By Rami G. Khouri
Kuwait has always been one of the most enigmatic Arab countries in the wealthy oil-producing region of the Gulf, with its combination of enormous wealth and dynamic political culture. It is showing again these days why it may be a harbinger of trends that we may see elsewhere in the Gulf region, as political contestation between the Sabah family leadership and many politicized Kuwaitis reaches a climax. Of the six Gulf Cooperation Council countries, Kuwait has always had the most lively political sphere, with a feisty parliament that has had little real power, an animated press that is as well known for its sensationalism as its political vitality, and a political arrangement that sees the Sabah family rule with the consent of the rich merchant families that are the bedrock of the regime and the country.
Three significant new developments have taken place in Kuwait in recent years that are worth noting both for Kuwait and for their implications for all GCC countries.
One is youth activism, the second is the role of Islamists in the parliamentary political system, and the third is a novel willingness by some Kuwaitis to demonstrate in the streets and openly call for constitutional changes that redefine the power of the ruling family.
The most recent dramatic event was a massive demonstration two weeks ago in which tens of thousands of Kuwaitis took part in a “March of Dignity” that was motivated by their opposition to an emergency decree issued by the emir, Sabah al-Ahmad, to revise the electoral districts in a manner that weakened the opposition.
The police pushed back against the demonstrators to enforce a ban on such protests, resulting in some people being wounded. This followed a year of political turbulence that included anti-corruption demands by MPs and youth activists that had already forced former Prime Minister Sheikh Nasser al-Mohammad al-Sabah to step down last November. The new parliament that was elected two months later was dominated by Islamists and opposition members, but another four months later it was dissolved by a constitutional court ruling.
As government and opposition groups jockeyed for position in the public sphere, the novel public demonstrations started to materialize.
Their clear intent to check the emir’s unilateral manipulation of the political system was bluntly reflected in the slogan they shouted – “We will not let you!” The rallying call is drawn from a daring public warning to the emir by an Islamist opposition leader at a protest before parliament recently, in which he addressed the emir and said the protesters “will not allow you, your highness,” to take Kuwait into the abyss of autocracy.
More is yet to come as the opposition groups that include Islamists, nationalists, youth groups and others have called for another large demonstration in Kuwait City on Saturday. Most of the ruling families in the GCC will be watching Kuwait with the same concern that shaped their view of events in Bahrain over the past 20 months. In both places, citizens have demanded limited constitutional reforms from their ruling families, and have been met with hard putdowns, which further motivated opposition groups to press their demands.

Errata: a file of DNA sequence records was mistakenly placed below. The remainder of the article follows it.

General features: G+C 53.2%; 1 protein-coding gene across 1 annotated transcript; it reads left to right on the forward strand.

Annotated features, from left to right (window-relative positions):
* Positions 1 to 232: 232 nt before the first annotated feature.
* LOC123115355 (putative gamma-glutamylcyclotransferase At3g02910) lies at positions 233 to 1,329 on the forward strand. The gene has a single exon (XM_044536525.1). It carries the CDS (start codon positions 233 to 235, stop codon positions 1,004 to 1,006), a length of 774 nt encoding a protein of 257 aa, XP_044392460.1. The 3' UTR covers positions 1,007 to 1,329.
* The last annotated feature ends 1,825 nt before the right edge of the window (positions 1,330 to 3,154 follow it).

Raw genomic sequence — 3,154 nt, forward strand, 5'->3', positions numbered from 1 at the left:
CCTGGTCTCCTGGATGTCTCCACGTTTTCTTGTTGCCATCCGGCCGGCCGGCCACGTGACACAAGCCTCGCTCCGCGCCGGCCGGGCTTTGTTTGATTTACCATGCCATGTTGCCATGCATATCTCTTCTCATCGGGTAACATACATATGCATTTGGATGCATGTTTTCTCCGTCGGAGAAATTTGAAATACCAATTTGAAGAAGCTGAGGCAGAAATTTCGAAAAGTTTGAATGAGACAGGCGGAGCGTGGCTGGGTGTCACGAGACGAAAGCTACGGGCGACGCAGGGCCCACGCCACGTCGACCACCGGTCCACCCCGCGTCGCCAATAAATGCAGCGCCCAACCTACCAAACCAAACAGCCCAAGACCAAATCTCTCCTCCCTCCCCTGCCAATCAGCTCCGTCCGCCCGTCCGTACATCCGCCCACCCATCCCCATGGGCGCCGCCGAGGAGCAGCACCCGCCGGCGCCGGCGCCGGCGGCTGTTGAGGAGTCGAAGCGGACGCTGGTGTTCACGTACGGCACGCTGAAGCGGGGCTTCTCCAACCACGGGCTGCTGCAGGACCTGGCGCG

The critical new element in both cases, but especially Kuwait, is the willingness of more than a handful of citizens to publically challenge the regime and even the ruler by name.
Also problematic for the Kuwaiti Sabah family is the convergence of several different opposition groups that did not formerly share a common agenda, including youth activists, Islamists, nationalists, anti-corruption groups, progressive forces seeking higher human rights standards and ordinary citizens who want their voices to be more equitably reflected in the parliament. Such demands for greater accountability of the ruling elite to their fellow citizens are partly enhanced by the current uprisings across the Arab world, and partly rooted in local grievances that have festered for years in some GCC countries.
When demonstrators first demanded limited constitutional reforms in Bahrain last year, Saudi Arabia and other GCC countries sent in a small military force to make it clear that there would be no adjustment to the power structure in that island state. We will soon discover if Kuwait follows suit. Or, the emir of Kuwait may realize that meeting his own citizens’ limited and reasonable calls for political reform is a better route to stability and national consensus than the autocratic manipulation and recurring dismissal of parliament that Kuwaiti rulers have used for decades.
Beyond Kuwait itself, this situation is important because its underlying drivers are present in most of the other GCC countries, to some extent. There is no such thing as an Arab Spring that defines the whole region. There are, though, some – sometimes many – discontented citizens in every Arab country. Some have decided they will no longer acquiesce in the distortions, disparities and inequities that define their societies, and they have started to express their grievances in public, and directly to their rulers. In other words, the historic birth of the Arab citizen has started to spread to the Gulf.
Rami G. Khouri is published twice weekly by The Daily Star. He tweets @RamiKhouri.
A version of this article appeared in the print edition of The Daily Star on October 31, 2012, on page 7.